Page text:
After an exhaust­ing out­reach effort ahead of the Nov. 3 elec­tion, grass­roots orga­niz­ers and nation­al polit­i­cal orga­ni­za­tions have teamed up to once again get peo­ple out to the polls. But the strate­gies being employed this time around are dif­fer­ent: No longer is the empha­sis on flip­ping swing vot­ers, but rather on hold­ing deep, per­son­al con­ver­sa­tions in com­mu­ni­ties of col­or, both on their doorsteps and over the phone.

After the gen­er­al elec­tion, Jade Brooks and her col­leagues at SONG Pow­er, a new 501©4 group born out of the LGBTQ social jus­tice orga­ni­za­tion South­ern­ers on New Ground, were drained. With their friends at Geor­gia Lati­no Alliance for Human Rights (GLAHR) and nation­al Lati­no rights group Mijente, they’d knocked on more than 150,000 doors across Geor­gia over the sum­mer and fall to get out the vote for Biden.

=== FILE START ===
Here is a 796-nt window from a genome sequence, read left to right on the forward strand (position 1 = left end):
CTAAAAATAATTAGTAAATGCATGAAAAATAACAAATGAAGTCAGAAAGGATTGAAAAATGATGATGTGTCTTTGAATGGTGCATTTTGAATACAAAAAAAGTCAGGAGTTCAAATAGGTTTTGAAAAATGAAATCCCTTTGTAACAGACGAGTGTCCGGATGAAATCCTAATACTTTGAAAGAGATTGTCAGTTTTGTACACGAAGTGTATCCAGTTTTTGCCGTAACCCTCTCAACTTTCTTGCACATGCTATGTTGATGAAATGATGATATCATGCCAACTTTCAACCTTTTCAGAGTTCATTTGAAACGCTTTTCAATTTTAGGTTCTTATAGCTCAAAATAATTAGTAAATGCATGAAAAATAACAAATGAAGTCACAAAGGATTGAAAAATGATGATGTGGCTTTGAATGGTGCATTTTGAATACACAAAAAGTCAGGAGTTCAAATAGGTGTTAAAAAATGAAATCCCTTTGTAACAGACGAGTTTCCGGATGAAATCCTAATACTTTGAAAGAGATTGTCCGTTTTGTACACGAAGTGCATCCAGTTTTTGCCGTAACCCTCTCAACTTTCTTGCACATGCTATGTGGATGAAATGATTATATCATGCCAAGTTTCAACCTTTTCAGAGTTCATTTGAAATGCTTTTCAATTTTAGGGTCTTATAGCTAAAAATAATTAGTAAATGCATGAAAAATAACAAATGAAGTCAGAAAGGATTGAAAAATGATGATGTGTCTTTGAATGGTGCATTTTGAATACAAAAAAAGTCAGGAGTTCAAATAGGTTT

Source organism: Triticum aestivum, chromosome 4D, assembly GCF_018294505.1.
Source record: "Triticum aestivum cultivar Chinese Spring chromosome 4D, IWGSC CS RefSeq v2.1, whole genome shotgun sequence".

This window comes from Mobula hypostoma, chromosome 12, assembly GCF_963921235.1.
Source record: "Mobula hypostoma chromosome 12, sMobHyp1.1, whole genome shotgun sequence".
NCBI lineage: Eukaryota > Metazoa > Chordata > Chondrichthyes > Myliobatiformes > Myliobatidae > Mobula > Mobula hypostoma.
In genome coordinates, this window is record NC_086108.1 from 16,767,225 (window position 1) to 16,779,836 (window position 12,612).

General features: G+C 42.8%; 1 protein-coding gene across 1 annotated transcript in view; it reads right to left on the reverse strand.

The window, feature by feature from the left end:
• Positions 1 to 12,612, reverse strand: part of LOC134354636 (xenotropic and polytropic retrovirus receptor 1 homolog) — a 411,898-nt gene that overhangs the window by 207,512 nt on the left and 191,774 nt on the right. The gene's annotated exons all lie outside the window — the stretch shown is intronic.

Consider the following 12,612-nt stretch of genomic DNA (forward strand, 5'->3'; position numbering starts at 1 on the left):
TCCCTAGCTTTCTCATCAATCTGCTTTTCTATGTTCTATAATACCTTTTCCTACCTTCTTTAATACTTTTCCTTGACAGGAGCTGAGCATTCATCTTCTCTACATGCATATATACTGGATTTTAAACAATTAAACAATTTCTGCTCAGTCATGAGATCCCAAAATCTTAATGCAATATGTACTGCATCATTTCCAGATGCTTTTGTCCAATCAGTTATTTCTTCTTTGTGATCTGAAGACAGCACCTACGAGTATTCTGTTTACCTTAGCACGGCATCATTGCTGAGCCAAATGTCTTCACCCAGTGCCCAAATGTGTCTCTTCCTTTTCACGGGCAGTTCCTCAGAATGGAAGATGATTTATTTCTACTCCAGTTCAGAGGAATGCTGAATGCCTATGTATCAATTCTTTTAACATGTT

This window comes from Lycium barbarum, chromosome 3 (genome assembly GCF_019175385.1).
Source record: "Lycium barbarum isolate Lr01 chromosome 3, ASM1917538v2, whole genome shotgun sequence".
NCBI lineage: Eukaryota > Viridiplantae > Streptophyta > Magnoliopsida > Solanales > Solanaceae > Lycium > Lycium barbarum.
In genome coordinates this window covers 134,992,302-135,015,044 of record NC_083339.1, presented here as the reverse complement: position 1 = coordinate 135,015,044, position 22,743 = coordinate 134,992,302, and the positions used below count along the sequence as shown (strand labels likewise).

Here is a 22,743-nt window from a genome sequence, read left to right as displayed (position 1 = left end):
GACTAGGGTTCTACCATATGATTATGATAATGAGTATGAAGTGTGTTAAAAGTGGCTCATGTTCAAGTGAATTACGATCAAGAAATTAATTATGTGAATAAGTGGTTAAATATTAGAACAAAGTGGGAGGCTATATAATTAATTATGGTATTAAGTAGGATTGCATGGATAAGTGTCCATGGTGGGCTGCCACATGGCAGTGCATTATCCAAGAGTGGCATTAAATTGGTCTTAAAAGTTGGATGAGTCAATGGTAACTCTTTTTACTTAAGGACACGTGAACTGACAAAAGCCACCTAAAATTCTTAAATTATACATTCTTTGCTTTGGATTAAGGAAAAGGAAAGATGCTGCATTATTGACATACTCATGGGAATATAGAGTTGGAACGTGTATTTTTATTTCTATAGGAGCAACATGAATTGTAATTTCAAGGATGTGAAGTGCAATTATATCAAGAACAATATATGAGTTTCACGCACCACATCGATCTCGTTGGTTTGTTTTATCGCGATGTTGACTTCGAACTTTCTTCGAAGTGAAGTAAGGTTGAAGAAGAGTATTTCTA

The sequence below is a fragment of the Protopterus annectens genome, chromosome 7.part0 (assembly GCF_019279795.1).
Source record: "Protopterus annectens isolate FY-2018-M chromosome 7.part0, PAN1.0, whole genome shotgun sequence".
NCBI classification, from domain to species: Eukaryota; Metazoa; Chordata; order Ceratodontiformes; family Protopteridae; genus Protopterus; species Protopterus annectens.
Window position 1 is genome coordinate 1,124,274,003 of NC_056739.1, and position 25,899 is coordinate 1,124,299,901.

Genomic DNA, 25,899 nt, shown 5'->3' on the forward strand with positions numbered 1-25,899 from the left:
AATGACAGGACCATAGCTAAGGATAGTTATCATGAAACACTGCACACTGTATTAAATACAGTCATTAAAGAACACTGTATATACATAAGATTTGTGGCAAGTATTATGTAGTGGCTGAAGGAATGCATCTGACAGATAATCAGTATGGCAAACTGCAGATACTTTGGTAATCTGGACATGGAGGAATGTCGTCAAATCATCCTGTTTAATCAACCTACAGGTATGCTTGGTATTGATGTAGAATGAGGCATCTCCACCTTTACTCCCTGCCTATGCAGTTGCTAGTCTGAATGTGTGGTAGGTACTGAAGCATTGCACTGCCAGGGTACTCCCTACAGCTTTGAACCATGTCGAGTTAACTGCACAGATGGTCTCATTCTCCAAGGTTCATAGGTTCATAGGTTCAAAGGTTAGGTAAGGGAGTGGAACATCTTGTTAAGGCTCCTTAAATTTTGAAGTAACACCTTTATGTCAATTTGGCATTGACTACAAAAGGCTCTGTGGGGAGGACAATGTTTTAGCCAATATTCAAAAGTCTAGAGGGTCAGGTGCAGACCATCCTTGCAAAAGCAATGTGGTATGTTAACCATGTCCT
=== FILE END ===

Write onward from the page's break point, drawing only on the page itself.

But after Biden squeaked out a vic­to­ry in Geor­gia, while Democ­rats nation­wide failed to pro­duce a “blue wave,” it soon became clear the pos­si­bil­i­ty of flip­ping the Sen­ate would fall to Georgians.

“We’re tired, we’re scrap­py, this is kind of our first rodeo this year,” Brooks, a region­al orga­niz­ing lead with SONG Pow­er, told In These Times. “But we knew there were going to be so many nation­al groups com­ing into Geor­gia, so much mon­ey falling from the sky, what could we real­ly do? We brought it to our mem­bers in Geor­gia, and through a series of con­ver­sa­tions and calls, our mem­bers felt very strong­ly that we couldn’t sit the fight out.”